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Electing a Government and oversees its work

A distinguishing feature of the Noumea Accord (point 2.3), is that New Caledonia’s executive is a collegial government elected by and accountable to Congress. This is one of Congress’s core powers

17 governments have been elected since 1999, including 4 in 2011.

Electing a government

Electing a government is an important moment in Congress.

Defining the number of members

First of all, Congress defines the number of members of a government by means of a decision. It must be between five and eleven members, as prescribed by the Organic Act.

Tabling candidate lists

Candidate lists for membership of the New Caledonian government, irrespective of whether candidates are congresspersons or not, are tabled by the member groups. They must contain the same number of candidates as seats plus three.

Each member of congress may appear on only one candidate list.

Lists must be tabled at least five days prior to the vote by the group chairs or their duly authorised representatives.

They must be signed the group chairs and indicate the following for each candidate:

  • whether or not he or she is a congressperson;
  • date of birth; and
  • special electoral roll number.

Once the lists have been received they are immediately forwarded to the High Commissioner of the French Republic.

List registration and forwarding is handled by the Clerk of Congress’s Office.

The candidates must be entitled to vote and eligible for election to a provincial assembly. If it is uncertain whether a candidate is eligible, the High Commissioner of the French Republic may consult the administrative court no later than forty-eight hours after the lists have been tabled and the court must respond also within forty-eight hours. If the court finds that the candidate is ineligible, the group has twenty-four hours to replace him or her.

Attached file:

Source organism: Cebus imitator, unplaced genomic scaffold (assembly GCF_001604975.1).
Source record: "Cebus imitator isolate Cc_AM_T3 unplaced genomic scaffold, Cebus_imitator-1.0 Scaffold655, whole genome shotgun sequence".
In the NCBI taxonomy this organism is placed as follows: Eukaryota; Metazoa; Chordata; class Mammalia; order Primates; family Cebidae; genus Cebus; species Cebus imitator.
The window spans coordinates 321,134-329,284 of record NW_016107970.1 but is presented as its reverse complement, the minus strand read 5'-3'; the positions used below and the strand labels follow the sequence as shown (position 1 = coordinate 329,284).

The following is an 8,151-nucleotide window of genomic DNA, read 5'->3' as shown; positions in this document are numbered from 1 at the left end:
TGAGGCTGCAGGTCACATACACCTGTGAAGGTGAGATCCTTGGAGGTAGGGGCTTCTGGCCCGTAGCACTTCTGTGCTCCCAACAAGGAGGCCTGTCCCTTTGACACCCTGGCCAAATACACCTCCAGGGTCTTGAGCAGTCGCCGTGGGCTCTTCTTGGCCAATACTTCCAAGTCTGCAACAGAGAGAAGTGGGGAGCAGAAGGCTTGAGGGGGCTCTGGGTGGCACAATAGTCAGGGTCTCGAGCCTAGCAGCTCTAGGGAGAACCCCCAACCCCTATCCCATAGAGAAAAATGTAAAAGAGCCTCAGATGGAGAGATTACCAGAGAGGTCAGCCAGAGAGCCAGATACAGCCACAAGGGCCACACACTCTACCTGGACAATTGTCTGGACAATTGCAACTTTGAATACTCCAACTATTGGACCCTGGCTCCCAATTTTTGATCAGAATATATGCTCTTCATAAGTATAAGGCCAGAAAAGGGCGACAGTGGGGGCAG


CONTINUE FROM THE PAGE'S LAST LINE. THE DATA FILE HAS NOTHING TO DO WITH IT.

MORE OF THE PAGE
Electing government members

At the beginning of a Congress term, the members of government are elected within 21 days of Congress’s first sitting.
They can also be elected during a Congress term if a government resigns for any of the following reasons:

  • the President of the Government resigns or dies;
  • a member of government who cannot be replaced resigns; or
  • a member of government and all the persons on his or her list resign.

In such special circumstances, if Congress is not in session, it must meet at an extraordinary session convened ipso jure by the Speaker not later than a fortnight after the Government has resigned.

Quorum

Congress may only elect government members if three fifths of Congress members (33) are present.

If the requirement is not met, the election will be held ipso jure three days later, not counting Sundays and public holidays, without any quorum requirements.

The candidate lists are read prior to the vote
Voting system

Government members are elected based on lists by highest-average proportional representation so that the government reflects the political views within Congress without adding or removing names or changing the order of presentation.